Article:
"How people treat you is their karma; how you react is yours."
kitten_Val is offline  
post #8 of 12 Old 03-16-2012, 08:16 AM
Join Date: Mar 2012
Location: Australia
Posts: 39
• Horses: 1
I think you should be able to learn how to collect, ride from behind etc while on a school horse. I'm getting back into riding after 6 years off and have finally found a RS that is teaching me this properly. I'm riding at the moment technically the beginner horse but she can be difficult to keep collected so I guess I'm getting a bit of a challenge while learning. My RI likes that I ride her as it keeps her from getting too lazy from the beginners. I've tried other RS closer to me but the horses probably haven't learnt to collect and the instructors only taught the very basics. Long ramble short maybe you should try a different RS, maybe not full time but an odd lesson on a schoolmaster to see what it is like and how to get it
liv885 is offline  
post #9 of 12 Old 04-03-2012, 08:02 AM Thread Starter
Join Date: Nov 2011
Posts: 38
• Horses: 0
I wanted to post an update for future reference (search results, etc) so here it is: (and also, becuase I'm thrilled about it with no horsey friends to tell!)

Well I learned it, and I finally got a school horse working beautifully, pushing along from behind, nose tucked in, SOOO bendy, responsive and reaching down for the bit, and the poor boy was absolutely jiggered when we got finished! Such a good boy!! (I did keep giving him breaks, letting him stretch down because I suspect he doesn't get worked like that often, and he got lots of pats and a pocket full of treats at the end of the lesson!)

While my school instructors were a big help (one imparticular). The key for me seemed to be

  1. The FABULOUS trainer who I've had a grand total of ONE lesson with on my share horse - probably the first person in my life to spend time teaching me HOW to ride, rather than suggest school movements to me and expect me to already know how to ask for them. (as every instructor I've ever had has done...and I've had alot!)
  2. Time spent watching better riders than I - not watching pros compete, but just watching good riders who are a few steps further along, just working their horses, (and most importantly, paying attention)

I'm very glad of the time I spent at the RS, and that the instructors allowed me the time to get my confidence and balance back, and time to just play about in the arena when I needed to - I'm not saying that was unimportant, but that there comes a time when you have to move on from that.
Does that count as learning to get an outline on a schoolie? - I'm not sure, but you can get a schoolie to work rounded and properly.

Next goal - get my lease horse to work like that!

Please excuse my spelling/grammar mistakes, I'm British.
Mythical is offline  
post #10 of 12 Old 04-03-2012, 09:53 AM
Join Date: Mar 2012
Location: England and New Zealand
Posts: 46
• Horses: 0
Originally Posted by Mythical View Post
Is it reasonable to expect to learn to work a horse properly, tracking up from behind, onto the bit, whilst riding exclusively school horses?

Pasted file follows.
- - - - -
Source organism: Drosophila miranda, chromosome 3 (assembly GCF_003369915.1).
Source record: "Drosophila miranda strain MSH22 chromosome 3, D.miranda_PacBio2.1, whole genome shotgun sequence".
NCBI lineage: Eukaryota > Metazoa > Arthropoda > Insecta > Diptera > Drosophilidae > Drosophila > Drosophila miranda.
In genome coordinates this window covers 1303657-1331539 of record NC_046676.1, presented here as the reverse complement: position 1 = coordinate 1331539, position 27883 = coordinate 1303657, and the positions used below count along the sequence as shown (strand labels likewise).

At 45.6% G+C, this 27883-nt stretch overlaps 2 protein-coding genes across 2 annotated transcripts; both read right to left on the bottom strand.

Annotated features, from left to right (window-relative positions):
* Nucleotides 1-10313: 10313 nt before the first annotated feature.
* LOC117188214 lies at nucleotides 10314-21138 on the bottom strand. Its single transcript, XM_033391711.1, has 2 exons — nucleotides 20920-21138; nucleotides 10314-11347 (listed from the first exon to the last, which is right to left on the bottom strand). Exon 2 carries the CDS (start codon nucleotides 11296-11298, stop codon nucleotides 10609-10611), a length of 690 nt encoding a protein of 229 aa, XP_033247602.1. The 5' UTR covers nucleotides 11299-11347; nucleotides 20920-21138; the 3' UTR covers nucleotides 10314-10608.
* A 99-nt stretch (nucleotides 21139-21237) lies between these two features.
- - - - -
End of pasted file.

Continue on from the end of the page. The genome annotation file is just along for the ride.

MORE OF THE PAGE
So is simply that some people just can't ride like that, or that the horses just don't get that level of schooling??
Maybe, maybe not.

Is there a point at which you just can't go any further at a RS?
Depends where you go and what they have and what level you're at.
bettyb is offline  

learning to ride

Quick Reply

Register Now

In order to be able to post messages on the The Horse Forum forums, you must first register.

Already have a Horse Forum account?
Members are allowed only one account per person at the Horse Forum, so if you've made an account here in the past you'll need to continue using that account. Please do not create a new account or you may lose access to the Horse Forum. If you need help recovering your existing account, please Contact Us. We'll be glad to help!

New to the Horse Forum?
Please choose a username you will be satisfied with using for the duration of your membership at the Horse Forum. We do not change members' usernames upon request because that would make it difficult for everyone to keep track of who is who on the forum. For that reason, please do not incorporate your horse's name into your username so that you are not stuck with a username related to a horse you may no longer have some day, or use any other username you may no longer identify with or care for in the future.

User Name:
Please enter a password for your user account. Note that passwords are case-sensitive.


Confirm Password:
Email Address
Please enter a valid email address for yourself.

Email Address:


Human Verification

In order to verify that you are a human and not a spam bot, please enter the answer into the following box below based on the instructions contained in the graphic.

Old Thread Warning
This thread is more than 90 days old. When a thread is this old, it is often better to start a new thread rather than post to it. However, If you feel you have something of value to add to this particular thread, you can do so by checking the box below before submitting your post.

Thread Tools
Show Printable Version Show Printable Version
Email this Page Email this Page

Similar Threads
Thread Thread Starter Forum Replies Last Post
Advice on selling off a Breyer horse collection? egrogan Horse Talk 4 11-14-2011 11:33 AM
Horse Bodywork for Balance and Collection Doe Horse Training 22 09-01-2011 11:21 AM
How to teach a horse collection(high headed) Hlover Horse Training 8 04-24-2011 09:35 PM
Custom Made by Horse Forum members- Collection Thread nrhareiner Horse Artwork 4 01-30-2010 06:48 PM
School Master or School Mistress wanted takeoffyourcolours Horses for Sale 0 08-01-2009 09:01 AM

Posting Rules  
You may post new threads
You may post replies
You may not post attachments
You may not edit your posts

BB code is On
Smilies are On
[IMG] code is On
HTML code is Off
Trackbacks are On
Pingbacks are On
Refbacks are On

For the best viewing experience please update your browser to Google Chrome